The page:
How easily a CNC machine can work with a metal or another material depends on several factors. The material’s hardness, flexibility, melting point, conductivity, and other properties may play a role in the machining process. Some CNC lathes or mills are not designed to work with very tough metals. Some metals will crack or bend more easily, and machines designed for very tough metals might not be effective. It’s also important to consider the cost of the metals, and what you need the part or item to accomplish. Aluminum, for example, is easy to machine and highly affordable, but it might not work well for parts that will be subjected to intense stress, corrosion, or temperature extremes.

How Can You Choose the Right CNC Machine?

Your machine shop or fabrication facility can tell you more about the metals that they work with, machine tolerances, and the level of complexity their machines are capable of. It’s also helpful to ask about design files and how to simplify a design to reduce costs. Take a look at the custom fabrication guide to learn more about machining services at APEC, or contact us to get a quote.

Robot Welding Vs Manual Welding


Welding is one of the most important processes in manufacturing. From prototypes to rapid production of small metal parts to fabrication of large metal machines, welding helps to keep all the pieces together. There are many different types of welding and different welding techniques. Robot welding uses robotic assistance and automation, while manual welding relies on human ingenuity and expertise. Let’s take a closer look at robot welding vs manual welding, and see which might be best for your fabrication project.

Robot Welding Vs Manual Welding

What is Robot Welding?

Robot welding may refer to completely automated welding processes (usually spot welding), or it may refer to robot-assisted welding. Robot welding has helped to make many manufacturing and fabrication processes safer, as the robots can move human operators further away from dangerous or monotonous tasks. As technology has progressed, robot welding has become more sophisticated and more efficient. A robot can be programmed and designed to perform many different types of welds, including arc, resistance, spot, TIG, MIG and more. However, it is still no substitute for manual welding from an experienced welding.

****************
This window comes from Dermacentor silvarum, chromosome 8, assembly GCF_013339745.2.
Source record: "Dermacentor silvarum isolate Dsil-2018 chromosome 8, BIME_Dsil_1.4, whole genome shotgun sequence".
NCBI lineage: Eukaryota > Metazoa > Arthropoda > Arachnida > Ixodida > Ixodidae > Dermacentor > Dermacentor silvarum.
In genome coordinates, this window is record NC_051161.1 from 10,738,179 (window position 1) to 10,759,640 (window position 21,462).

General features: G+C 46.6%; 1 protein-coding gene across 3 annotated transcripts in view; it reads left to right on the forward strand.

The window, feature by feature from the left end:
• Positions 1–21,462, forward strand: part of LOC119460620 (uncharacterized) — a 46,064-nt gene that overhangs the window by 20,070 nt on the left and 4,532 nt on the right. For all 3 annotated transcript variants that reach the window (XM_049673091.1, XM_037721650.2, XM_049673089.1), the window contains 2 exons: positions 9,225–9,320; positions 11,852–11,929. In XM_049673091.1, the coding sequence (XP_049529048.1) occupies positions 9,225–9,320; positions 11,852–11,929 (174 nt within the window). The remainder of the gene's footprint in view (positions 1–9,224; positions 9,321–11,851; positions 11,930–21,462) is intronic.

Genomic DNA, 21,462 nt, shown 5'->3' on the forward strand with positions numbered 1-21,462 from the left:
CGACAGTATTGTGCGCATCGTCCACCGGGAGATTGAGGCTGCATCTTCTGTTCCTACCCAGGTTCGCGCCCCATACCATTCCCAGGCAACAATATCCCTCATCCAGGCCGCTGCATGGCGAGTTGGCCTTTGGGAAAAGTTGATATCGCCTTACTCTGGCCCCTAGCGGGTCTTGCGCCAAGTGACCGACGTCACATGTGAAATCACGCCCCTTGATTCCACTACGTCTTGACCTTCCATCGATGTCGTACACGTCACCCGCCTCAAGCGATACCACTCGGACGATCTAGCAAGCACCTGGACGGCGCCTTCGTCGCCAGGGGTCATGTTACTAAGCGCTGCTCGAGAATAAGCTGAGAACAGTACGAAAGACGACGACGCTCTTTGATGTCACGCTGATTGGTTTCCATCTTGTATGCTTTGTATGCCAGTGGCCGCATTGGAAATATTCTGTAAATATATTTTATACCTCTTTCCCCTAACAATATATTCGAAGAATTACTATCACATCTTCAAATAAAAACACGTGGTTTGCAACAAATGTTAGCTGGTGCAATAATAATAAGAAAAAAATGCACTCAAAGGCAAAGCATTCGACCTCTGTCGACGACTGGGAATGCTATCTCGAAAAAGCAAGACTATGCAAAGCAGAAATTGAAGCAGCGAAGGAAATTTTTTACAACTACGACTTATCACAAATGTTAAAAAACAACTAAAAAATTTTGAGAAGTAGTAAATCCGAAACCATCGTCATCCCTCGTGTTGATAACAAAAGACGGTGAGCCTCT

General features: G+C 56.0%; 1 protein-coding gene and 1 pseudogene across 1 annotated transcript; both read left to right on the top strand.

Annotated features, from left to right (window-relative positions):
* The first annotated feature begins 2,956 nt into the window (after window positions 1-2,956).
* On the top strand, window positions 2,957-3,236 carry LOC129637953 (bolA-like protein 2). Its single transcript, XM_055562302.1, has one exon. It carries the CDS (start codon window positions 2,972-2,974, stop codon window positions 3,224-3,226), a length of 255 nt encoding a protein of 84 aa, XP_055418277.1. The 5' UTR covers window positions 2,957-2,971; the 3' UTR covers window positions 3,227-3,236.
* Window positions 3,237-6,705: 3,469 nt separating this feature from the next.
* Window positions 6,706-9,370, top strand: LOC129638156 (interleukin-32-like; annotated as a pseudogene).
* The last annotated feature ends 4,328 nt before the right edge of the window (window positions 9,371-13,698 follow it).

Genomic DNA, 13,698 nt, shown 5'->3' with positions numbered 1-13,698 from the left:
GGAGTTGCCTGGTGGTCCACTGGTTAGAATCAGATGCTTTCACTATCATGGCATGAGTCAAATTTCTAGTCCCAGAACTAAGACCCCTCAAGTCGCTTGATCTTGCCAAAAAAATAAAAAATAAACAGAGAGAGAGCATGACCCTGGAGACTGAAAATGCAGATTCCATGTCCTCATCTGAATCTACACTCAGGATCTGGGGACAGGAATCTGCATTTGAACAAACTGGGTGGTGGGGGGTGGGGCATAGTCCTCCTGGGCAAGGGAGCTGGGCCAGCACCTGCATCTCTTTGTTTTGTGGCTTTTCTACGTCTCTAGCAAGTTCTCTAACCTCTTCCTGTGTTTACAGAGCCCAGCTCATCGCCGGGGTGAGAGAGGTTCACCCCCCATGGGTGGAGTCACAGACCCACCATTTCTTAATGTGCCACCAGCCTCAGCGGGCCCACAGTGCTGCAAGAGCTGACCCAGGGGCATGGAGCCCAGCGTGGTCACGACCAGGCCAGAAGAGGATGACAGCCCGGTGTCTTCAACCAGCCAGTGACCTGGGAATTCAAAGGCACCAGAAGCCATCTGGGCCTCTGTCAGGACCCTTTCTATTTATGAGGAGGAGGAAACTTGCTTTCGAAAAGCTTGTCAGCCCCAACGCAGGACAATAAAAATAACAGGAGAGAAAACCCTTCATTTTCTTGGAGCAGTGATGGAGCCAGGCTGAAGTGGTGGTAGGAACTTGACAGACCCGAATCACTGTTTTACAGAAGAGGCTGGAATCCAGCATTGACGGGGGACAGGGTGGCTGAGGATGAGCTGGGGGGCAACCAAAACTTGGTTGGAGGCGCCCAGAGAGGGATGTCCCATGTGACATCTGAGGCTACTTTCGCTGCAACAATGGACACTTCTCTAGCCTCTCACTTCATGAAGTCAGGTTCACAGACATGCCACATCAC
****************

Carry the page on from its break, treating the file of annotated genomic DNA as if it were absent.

A robot welding machine might be programmed to perform a particular weld over and over again, such as in an assembly line. Or, a robot welding machine may work alongside a person; a person prepares the materials and the robot performs the weld. Finally, a robot might assist a person and work under an operator’s instructions to perform tasks that an unassisted person might not be able to perform otherwise.

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What is Manual Welding?

Manual welding is performed by a person, using many different types of welding machines. With the right experience, a welder can perform many different types of welds, including arc, resistance, spot, TIG, MIG and more. Someone may become a welder by completing an apprenticeship program at a business or completing a formal training program. Welders may gain a certification through the American Welding Society to show that they can perform particular welding operations and work with different types of materials or in different industries.

Manual welding technology has also advanced alongside robotic welding technology. This technology has allowed welders to make more complex welds, use different techniques, use different materials, and weld safely and more efficiently. In some cases, the line between manual welding and robotic welding can become blurry, as a welder might use robotic assistive technology to improve their speed or technique, or get distance from a dangerous job.

Advantages of Robot Welding